Wetland mitigation banks are wetlands streams, or other aquatic resource areas, that have been restored, established, enhanced, or (in certain circumstances) preserved for the purpose of providing compensation for unavoidable impacts to aquatic resources permitted under state or local wetland regulations. In many cases, banks are used to compensate for wetland losses that occur due to development. The use of a bank becomes necessary when on-site wetlands creation, enhancement or restoration is not practical or that the on-site restoration will not result in sustainable, biologically functional wetland ecosystems.
Mitigation banks can be successful in that they are generally large tracts of land that can support an ecological biodiversity that is necessary for the successful restoration, creation, and enhancement of wetlands. In that respect, they will provide the necessary wetlands functions and habitat for threatened and endangered species long after the mitigation banks credits are sold.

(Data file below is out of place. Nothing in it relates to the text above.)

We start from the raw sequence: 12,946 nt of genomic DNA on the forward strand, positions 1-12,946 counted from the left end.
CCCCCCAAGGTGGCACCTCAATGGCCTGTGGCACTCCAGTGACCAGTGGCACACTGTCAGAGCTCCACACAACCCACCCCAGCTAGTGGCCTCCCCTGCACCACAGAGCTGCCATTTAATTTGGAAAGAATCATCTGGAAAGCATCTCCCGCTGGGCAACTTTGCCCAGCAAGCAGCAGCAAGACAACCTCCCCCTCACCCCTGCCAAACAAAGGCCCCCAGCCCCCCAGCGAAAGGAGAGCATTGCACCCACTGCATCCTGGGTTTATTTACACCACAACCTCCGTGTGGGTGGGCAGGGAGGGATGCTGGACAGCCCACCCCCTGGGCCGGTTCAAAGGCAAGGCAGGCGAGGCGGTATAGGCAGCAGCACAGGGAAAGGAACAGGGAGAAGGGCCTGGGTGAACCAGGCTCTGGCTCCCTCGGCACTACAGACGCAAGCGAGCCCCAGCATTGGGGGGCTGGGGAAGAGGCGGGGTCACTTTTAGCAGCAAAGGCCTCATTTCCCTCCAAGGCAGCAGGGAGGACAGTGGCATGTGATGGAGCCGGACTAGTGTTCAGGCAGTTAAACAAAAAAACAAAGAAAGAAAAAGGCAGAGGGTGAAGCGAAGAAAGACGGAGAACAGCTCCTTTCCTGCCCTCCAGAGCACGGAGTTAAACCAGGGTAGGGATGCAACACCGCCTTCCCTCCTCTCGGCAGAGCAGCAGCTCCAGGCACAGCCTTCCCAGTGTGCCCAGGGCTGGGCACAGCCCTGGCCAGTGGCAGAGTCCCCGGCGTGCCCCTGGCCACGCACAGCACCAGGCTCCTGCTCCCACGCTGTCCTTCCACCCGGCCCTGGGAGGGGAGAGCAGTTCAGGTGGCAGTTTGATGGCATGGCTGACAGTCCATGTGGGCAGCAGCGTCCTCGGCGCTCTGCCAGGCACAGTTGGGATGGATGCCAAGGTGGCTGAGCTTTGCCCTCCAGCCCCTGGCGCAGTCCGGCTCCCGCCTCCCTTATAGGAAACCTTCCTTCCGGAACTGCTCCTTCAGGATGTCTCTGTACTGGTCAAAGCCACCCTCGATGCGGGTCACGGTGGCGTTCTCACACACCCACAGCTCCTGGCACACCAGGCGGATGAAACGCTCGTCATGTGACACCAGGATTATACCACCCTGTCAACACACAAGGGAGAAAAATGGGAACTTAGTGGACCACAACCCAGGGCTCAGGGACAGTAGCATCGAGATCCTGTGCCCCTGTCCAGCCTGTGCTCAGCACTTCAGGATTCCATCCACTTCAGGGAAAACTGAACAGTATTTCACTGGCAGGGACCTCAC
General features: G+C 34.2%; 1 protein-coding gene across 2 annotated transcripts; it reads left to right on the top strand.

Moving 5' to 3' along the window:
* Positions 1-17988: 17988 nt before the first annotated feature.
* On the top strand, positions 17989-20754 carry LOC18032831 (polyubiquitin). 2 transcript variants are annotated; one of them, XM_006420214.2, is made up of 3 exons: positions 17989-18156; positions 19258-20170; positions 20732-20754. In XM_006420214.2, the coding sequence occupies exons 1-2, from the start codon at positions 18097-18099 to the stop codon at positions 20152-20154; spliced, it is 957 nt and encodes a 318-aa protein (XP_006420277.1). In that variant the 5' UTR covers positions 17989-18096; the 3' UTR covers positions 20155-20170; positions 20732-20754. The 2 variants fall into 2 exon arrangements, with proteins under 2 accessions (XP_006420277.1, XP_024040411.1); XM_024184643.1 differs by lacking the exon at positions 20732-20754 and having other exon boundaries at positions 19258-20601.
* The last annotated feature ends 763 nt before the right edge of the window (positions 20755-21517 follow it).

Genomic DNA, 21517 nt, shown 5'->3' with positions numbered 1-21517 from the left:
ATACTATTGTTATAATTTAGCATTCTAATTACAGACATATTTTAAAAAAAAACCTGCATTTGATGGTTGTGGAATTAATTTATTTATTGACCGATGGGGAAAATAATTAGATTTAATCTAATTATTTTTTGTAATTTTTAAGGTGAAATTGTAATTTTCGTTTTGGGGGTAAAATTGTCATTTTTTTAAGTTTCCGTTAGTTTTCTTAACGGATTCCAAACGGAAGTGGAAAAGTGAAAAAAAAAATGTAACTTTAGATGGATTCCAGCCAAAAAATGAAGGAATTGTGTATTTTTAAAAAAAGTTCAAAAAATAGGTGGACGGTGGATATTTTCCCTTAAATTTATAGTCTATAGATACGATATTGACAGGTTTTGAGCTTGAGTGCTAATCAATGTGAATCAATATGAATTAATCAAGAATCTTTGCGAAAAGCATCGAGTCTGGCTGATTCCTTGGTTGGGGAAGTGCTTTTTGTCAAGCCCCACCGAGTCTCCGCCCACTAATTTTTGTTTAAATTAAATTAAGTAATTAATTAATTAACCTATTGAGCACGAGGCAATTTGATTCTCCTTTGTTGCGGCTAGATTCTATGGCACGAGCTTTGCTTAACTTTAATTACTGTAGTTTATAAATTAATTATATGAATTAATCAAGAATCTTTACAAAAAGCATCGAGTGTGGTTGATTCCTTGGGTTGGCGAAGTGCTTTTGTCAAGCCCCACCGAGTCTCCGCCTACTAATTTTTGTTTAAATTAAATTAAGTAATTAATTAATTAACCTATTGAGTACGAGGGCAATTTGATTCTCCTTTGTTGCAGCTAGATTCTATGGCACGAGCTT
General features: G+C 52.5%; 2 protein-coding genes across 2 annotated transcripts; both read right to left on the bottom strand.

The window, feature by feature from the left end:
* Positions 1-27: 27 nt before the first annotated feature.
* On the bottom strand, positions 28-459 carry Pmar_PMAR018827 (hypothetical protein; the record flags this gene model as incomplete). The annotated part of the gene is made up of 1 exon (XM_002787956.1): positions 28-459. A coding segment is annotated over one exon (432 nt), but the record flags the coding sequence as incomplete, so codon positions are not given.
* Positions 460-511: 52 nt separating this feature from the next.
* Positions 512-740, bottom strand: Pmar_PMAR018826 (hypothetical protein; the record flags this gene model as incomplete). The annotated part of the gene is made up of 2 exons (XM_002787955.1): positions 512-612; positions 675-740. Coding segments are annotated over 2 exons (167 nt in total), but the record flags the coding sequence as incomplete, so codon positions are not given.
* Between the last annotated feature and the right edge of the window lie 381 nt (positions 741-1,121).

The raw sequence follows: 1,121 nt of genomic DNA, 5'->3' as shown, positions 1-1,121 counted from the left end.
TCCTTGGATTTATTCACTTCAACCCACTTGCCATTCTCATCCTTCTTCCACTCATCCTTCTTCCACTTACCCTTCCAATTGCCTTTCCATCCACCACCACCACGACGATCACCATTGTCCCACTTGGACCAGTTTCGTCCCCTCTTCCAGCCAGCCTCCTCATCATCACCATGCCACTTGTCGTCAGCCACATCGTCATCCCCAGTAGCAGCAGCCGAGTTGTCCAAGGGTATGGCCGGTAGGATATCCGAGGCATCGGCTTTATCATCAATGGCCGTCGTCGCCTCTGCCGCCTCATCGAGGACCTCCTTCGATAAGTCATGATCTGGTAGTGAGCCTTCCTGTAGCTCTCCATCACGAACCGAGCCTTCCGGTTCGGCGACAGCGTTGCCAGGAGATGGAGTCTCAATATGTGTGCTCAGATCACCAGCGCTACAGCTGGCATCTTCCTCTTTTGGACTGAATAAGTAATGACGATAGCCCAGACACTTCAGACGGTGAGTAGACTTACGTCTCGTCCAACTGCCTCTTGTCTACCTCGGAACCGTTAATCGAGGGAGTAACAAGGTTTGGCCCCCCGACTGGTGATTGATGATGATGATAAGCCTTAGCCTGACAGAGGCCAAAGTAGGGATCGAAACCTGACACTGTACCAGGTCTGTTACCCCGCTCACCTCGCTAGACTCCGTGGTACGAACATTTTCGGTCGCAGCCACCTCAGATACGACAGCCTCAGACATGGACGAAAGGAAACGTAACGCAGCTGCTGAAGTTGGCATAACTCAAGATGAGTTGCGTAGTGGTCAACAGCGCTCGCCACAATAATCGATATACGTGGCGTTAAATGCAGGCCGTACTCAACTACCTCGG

In the case of ERG‘s Oxford Wetland Mitigation bank, the opportunities are two-fold. The bank will sell credits to meet wetland mitigation needs of a variety of user groups, both private and public and at the same time, credit sales will provide funding for the cleanup of an adjacent brownfield site. Ultimately, the Oxford bank will be a restored wetland, habitat for threatened and endangered species and a successful brownfield remediation.
Linking mitigation banking with habitat restoration and environmental cleanups should be a policy that the nation and individual states should encourage. State policies and regulations should be reviewed and amended to allow for greater use of banks and bank credits for brownfield remediation; flood hazard area mitigation; Natural Resources Damages Act (NRDA) compensation and stream buffer restoration. These changes to policies and regulations would encourage more private sector investment in mitigation banks and result in ecosystem protection and open/natural resource space preservation during a time of decreasing state revenues for environmental preservation and open space acquisition projects.
In the long term, expansion of mitigation banking opportunities is an economically, environmentally and socially beneficial system for the restoration and ecological success of national resource areas and sustainable ecosystems. Your thoughts?